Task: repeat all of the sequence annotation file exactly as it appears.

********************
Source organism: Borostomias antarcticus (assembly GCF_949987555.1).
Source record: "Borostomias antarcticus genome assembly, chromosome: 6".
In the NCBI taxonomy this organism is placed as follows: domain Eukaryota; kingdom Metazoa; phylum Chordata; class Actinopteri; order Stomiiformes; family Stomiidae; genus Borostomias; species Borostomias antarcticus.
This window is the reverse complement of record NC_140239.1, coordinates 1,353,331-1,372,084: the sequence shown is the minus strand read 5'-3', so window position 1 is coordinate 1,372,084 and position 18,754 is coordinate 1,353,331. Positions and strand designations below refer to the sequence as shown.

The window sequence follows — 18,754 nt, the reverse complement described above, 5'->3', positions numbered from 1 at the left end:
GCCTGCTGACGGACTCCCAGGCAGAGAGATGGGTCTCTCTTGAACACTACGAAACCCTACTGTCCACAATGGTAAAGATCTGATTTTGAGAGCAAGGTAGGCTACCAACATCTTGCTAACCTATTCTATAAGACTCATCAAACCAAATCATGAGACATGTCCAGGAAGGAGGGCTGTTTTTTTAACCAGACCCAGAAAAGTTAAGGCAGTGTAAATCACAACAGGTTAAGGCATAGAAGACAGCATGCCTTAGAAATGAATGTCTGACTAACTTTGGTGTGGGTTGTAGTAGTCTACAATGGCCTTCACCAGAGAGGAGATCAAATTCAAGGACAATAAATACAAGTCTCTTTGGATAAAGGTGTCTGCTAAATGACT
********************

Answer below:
Source organism: Borostomias antarcticus (assembly GCF_949987555.1).
Source record: "Borostomias antarcticus genome assembly, chromosome: 6".
In the NCBI taxonomy this organism is placed as follows: domain Eukaryota; kingdom Metazoa; phylum Chordata; class Actinopteri; order Stomiiformes; family Stomiidae; genus Borostomias; species Borostomias antarcticus.
This window is the reverse complement of record NC_140239.1, coordinates 1,353,331-1,372,084: the sequence shown is the minus strand read 5'-3', so window position 1 is coordinate 1,372,084 and position 18,754 is coordinate 1,353,331. Positions and strand designations below refer to the sequence as shown.

The window sequence follows — 18,754 nt, the reverse complement described above, 5'->3', positions numbered from 1 at the left end:
GCCTGCTGACGGACTCCCAGGCAGAGAGATGGGTCTCTCTTGAACACTACGAAACCCTACTGTCCACAATGGTAAAGATCTGATTTTGAGAGCAAGGTAGGCTACCAACATCTTGCTAACCTATTCTATAAGACTCATCAAACCAAATCATGAGACATGTCCAGGAAGGAGGGCTGTTTTTTTAACCAGACCCAGAAAAGTTAAGGCAGTGTAAATCACAACAGGTTAAGGCATAGAAGACAGCATGCCTTAGAAATGAATGTCTGACTAACTTTGGTGTGGGTTGTAGTAGTCTACAATGGCCTTCACCAGAGAGGAGATCAAATTCAAGGACAATAAATACAAGTCTCTTTGGATAAAGGTGTCTGCTAAATGACT